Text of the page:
Situated on The Heads, just a stone's throw from central Keswick, it overlooks Derwentwater from a high-rise location.
The sprawling property's 22 rooms still retain lots of the original Victorian features with balconies, turrets and bay windows.
I particualrly liked the Woodford Room, a former chapel furnished with antique furniture, a hand-carved bed and deep-red furnishings.
The East Turret, meanwhile, is a second-floor double with a DVD player and iPod docking station. A secret passage from the suite leads up to a hidden alcove with a window seat overlooking Derwentwater and Skiddaw.
Eating and drinking
The Highfield Restaurant is now the hotel's key feature with 40 covers, views across Borrowdale and Derwentwater and a menu of upscale modern British fare.
Think lots of seasonal produce and local treats - I found the canon of wild Cumbrian venison deliciously dark while the Cumbrian cheese selection offered a taste of local award winners.
Children aged eight years or more dine with their parents; younger children can take a high tea served between 4.30pm and 5.15pm.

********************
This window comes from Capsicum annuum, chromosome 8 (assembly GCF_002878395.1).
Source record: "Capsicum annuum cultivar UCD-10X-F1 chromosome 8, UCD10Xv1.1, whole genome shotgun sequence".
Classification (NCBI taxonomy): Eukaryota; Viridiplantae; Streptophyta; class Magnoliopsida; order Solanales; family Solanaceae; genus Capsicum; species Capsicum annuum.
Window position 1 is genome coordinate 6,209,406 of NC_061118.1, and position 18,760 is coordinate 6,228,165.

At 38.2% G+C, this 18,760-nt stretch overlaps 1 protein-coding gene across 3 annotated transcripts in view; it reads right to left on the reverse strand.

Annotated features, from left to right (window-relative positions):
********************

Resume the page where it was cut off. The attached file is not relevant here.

After-dinner drinks in bar/reception area include a fine choice of malt whiskies.
Relaxed and dressed down but with a high staff-to-guest ratio. The young staff are keen but still seem to be learing on the job at times.
Who stays there
It's an older crowd during the week with younger, cash-rich urbanites at weekends. Lots of people staying elsewhere in Keswick pop in for dinner as it's one of the better places to eat in the evening.
Rates often include a four-course dinner - check the search tool above for more details.
Second-floor rooms may be smaller overall but some boast better views at a slightly lower price.
Children aged 2-8 sharing room with parents charged £15.00 per night b&b with travel cot and baby listening available.
- High-Speed Internet
- Culture vultures
- Families with younger children
- Special occasions
Pros & Cons
- Rates include dinner
- Quirky, historic features
- Parking space for 20